It is interesting to note that relatively few CEQA-type environmental lawsuits are brought in New York, which also has strict state environmental laws. But these types of lawsuits are rarely decided in favor of the plaintiff by New York judges, which in turn discourages parties from bringing these lawsuits in the first place.
Project opposition often emerges after years of planning and community outreach and at times is nothing more than a money grab. Imagine that you are a California developer. You must confront not only outrageously high construction costs but also the uncertainty of how long approval will take and the possibility that it won’t be approved unless you pay off a litany of extortive outside interests. Is it any wonder there is not enough new construction in California? This is certainly not what Governor Reagan or the state legislature imagined would happen when the law was passed in 1970, and this is why CEQA must be reformed.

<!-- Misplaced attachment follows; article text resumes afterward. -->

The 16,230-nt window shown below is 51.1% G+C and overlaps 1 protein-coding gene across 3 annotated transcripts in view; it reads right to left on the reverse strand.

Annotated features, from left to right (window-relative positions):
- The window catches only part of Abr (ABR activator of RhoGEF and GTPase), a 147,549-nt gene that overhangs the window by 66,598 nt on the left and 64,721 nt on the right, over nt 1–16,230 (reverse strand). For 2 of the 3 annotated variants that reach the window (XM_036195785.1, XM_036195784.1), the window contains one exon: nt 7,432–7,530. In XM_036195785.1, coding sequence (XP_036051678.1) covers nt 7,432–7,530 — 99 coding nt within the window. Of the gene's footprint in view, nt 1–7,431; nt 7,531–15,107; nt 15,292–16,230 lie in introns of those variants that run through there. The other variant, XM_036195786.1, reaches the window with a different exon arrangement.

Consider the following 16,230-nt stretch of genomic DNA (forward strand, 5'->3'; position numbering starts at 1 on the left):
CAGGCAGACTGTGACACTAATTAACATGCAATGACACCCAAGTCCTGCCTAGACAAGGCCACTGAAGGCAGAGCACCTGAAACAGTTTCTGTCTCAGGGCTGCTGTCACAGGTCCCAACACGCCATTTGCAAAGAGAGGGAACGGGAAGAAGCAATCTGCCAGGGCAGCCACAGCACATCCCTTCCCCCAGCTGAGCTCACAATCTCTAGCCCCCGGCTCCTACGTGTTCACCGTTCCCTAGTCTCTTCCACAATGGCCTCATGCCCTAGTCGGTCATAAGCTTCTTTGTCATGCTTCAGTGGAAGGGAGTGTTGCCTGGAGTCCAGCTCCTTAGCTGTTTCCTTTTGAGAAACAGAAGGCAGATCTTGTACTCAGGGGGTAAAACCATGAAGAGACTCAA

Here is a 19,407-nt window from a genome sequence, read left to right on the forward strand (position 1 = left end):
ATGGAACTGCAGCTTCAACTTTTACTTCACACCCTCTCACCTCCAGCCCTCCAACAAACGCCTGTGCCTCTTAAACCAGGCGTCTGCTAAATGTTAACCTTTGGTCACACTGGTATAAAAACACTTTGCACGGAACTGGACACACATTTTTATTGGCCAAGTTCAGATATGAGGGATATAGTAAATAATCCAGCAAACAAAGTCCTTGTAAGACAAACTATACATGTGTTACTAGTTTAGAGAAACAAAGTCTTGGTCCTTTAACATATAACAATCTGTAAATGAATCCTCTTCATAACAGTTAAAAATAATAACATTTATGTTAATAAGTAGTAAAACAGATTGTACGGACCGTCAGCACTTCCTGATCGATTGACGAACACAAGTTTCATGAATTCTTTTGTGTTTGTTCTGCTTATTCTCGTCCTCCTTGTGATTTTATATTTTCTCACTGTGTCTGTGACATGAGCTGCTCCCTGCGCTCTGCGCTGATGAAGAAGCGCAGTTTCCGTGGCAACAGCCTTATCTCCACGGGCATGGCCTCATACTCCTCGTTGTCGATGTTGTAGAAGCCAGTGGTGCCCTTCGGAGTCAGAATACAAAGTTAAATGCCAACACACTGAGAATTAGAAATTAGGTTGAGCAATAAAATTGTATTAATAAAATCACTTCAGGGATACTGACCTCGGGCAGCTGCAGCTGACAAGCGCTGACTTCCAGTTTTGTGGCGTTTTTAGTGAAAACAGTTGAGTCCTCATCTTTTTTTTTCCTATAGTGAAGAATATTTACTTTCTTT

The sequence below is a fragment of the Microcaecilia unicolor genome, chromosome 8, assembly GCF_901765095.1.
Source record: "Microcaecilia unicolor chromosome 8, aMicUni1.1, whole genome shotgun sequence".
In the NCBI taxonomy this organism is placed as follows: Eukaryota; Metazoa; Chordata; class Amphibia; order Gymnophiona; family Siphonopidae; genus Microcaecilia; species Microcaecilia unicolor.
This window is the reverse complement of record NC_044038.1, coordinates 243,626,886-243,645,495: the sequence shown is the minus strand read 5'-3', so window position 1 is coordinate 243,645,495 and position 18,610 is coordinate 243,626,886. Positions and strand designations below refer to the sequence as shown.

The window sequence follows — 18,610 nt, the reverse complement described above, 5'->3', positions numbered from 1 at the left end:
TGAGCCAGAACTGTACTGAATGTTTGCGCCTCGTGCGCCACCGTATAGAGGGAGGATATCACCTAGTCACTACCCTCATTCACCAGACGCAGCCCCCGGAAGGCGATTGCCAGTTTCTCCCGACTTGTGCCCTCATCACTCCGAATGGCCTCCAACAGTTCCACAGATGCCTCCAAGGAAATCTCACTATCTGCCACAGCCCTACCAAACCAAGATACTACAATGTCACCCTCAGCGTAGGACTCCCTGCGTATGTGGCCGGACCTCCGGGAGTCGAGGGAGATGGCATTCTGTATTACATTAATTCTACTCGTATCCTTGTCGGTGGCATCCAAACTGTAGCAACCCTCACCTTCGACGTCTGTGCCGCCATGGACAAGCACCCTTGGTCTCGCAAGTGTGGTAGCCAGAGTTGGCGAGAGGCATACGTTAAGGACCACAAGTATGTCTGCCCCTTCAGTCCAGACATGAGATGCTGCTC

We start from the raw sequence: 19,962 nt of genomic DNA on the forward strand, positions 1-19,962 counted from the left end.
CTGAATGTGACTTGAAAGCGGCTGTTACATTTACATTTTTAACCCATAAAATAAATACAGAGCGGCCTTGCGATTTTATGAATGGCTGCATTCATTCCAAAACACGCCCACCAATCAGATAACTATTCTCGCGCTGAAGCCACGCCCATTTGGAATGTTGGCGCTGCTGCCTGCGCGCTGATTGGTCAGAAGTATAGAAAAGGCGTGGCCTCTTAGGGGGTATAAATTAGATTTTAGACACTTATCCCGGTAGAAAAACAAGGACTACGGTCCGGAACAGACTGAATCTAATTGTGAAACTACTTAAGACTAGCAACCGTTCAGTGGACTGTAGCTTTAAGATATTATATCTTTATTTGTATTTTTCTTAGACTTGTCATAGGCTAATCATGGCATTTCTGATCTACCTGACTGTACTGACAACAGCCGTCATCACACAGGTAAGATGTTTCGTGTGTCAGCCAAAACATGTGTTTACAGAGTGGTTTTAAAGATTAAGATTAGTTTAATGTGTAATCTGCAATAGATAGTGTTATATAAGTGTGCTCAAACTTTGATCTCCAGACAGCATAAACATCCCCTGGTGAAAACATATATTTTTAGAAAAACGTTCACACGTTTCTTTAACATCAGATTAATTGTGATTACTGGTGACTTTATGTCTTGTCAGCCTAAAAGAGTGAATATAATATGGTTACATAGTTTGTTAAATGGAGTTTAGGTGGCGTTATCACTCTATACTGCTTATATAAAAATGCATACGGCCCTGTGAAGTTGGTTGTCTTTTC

Several attempts to reform CEQA have failed, blocked not only by environmental groups but also by labor. It is not that labor groups put the environment front and center in their agenda but rather that CEQA gives labor an extremely powerful tool in bargaining with developers.
CEQA also explicitly politicizes the building process. The state legislature can vote CEQA workarounds for what are called “leadership projects.” This has been done for a new sports stadium for the Sacramento Kings NBA team and for a proposed football stadium near Los Angeles, and will likely be done for a new stadium for the Los Angeles Clippers NBA team. Not surprisingly, the legislature also fast-tracked their own new building as a “leadership project” so that their new digs would not be delayed for years by CEQA lawsuits. Sadly, relief is not available for anyone without extremely deep pockets or powerful political connections.